Are you grappling with problems related to sleep disorders? According to the National Heart, Lung, and Blood Institute, around 50 to 70 million Americans suffer from sleep or wakefulness disorders. However, there is absolutely no need to worry about this nagging problem anymore. In this article, we delve deep into sleep disorders, the various types, causes, symptoms, and treatments.
What are sleep disorders?
The term sleep disorders refers to conditions that affect your ability to get the rest required for your body and maintain wakefulness. As a result of sleep disorders, the quality, timing, and quantity or duration of your sleep will be impacted.
Types of sleep disorders
There are more than 80 different types of sleep disorders. The most common among them are:
What are the causes of sleep disorders?
There are various reasons why you may suffer from sleep disorders. Some of them are:
- A symptom of a mental health condition. Examples are depression or anxiety disorder.
- As a result of a side effect of a medication.
- Genetic factors (a mutation).
- Working in the night shift.
- Low levels of certain minerals or chemicals in your brain.
- Substance use before bedtime. Examples include caffeine or alcohol.
- An unknown cause.
Some typical symptoms of sleep disorder include:
- Feeling very sleepy during the daytime. You may also face trouble falling asleep at night.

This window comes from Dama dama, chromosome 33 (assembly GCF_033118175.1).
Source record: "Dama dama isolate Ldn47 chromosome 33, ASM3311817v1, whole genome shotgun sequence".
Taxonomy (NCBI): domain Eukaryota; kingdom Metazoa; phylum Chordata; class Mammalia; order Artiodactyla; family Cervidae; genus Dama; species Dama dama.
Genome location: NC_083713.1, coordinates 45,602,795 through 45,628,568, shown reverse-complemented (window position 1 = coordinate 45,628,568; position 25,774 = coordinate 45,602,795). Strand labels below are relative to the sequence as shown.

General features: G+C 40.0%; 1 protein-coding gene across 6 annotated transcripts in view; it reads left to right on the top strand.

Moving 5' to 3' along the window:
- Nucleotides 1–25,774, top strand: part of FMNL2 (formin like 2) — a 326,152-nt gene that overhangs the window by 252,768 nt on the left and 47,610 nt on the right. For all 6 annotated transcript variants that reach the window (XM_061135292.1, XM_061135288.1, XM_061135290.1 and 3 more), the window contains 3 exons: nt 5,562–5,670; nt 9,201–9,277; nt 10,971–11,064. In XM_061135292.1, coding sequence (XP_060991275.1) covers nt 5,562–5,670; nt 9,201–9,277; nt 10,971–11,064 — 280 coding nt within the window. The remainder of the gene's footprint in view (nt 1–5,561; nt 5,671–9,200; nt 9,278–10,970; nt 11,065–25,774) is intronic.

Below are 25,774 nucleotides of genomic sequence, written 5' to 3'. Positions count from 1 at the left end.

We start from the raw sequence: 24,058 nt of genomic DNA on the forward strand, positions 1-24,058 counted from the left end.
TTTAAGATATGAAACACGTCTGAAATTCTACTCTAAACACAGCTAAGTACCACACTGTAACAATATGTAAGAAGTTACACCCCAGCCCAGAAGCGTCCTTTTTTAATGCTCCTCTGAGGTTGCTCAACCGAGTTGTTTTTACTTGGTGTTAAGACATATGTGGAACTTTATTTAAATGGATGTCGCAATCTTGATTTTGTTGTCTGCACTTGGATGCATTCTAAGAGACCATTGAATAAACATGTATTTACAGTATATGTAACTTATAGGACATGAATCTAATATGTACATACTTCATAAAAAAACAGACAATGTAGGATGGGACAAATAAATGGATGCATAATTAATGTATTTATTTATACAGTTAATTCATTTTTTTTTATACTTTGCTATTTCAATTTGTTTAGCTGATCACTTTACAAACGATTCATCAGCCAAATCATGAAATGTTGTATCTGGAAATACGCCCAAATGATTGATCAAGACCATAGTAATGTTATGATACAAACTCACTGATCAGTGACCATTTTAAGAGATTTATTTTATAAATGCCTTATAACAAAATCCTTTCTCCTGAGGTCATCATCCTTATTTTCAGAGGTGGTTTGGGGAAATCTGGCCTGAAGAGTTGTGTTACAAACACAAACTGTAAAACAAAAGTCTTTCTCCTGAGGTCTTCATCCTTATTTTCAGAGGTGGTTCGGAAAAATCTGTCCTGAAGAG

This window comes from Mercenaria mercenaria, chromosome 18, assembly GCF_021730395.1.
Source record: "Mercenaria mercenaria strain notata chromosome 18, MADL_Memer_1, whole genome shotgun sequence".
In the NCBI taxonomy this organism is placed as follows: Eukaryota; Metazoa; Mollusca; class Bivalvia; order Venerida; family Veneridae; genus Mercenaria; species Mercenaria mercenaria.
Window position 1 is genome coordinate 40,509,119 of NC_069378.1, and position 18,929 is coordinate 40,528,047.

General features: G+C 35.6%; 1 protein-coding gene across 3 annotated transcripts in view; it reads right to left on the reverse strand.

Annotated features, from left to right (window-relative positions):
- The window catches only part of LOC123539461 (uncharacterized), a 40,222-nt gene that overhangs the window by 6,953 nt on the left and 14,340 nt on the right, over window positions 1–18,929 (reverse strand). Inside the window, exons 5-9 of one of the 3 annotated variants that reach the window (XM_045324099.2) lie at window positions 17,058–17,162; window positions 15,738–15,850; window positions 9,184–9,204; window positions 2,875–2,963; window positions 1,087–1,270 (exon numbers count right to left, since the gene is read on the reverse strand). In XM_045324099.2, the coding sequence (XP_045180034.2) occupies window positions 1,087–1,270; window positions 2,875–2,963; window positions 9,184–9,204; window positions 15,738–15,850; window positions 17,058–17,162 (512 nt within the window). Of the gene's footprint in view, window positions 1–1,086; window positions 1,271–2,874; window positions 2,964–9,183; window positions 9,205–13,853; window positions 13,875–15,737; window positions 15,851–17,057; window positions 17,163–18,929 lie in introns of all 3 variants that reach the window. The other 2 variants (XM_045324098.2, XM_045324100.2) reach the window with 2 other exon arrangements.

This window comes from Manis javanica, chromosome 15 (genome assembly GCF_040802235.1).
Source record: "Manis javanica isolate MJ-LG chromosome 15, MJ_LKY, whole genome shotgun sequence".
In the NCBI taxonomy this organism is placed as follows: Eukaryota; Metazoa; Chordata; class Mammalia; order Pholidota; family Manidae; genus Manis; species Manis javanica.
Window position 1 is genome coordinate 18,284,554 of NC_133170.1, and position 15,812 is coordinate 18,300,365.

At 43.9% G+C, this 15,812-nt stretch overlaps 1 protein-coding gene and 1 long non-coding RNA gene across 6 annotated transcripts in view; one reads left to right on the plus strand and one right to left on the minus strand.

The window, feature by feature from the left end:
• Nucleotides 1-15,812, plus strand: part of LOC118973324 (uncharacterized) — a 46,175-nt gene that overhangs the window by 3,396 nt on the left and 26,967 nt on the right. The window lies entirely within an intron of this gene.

- There are some cases where people fall asleep at odd times, say while driving.
- Breathing in an unusual pattern or experiencing an uncomfortable urge to move while trying to fall asleep.
- You may go through unusual or bothersome movements or experiences during sleep.
- Experiencing an irregular sleep and wake cycle.
Treatment for sleep disorders consists of
a. Light therapy
This is a type of therapy where you sit in front of a light box that emits bright light similar to sunlight. Light visors and light glasses are also used. Light therapy may help adjust the amount of melatonin required by your body to reset your sleep-wake cycle.
b. Orofacial therapy
This involves exercises for your mouth and facial muscles and is found effective in treating sleep apnea in both children as well as adults.
c. Cognitive behavioral therapy for insomnia (CBT-I)
This is a 6- to 8-week treatment plan in which you learn how to fall asleep faster and stay asleep longer. Generally recommended as the first treatment option for long-term insomnia, this treatment method can be done by a therapist, healthcare provider, or a nurse.
Some medicines aid you in falling asleep. However, these medicines have side effects and it is not recommended to be taken long-term. Some of the common prescription medicines used include Benzodiazepine receptor agonists, Orexin receptor antagonists, Melatonin receptor agonists, and Benzodiazepines. Off-label medicines that are used for treating other health conditions such as antidepressants, antipsychotics, and anticonvulsants are also used to treat insomnia. Last but not least, Over-The-Counter (OTC) medicines that contain antihistamines, melatonin supplements, and dietary supplements also help you get sleep.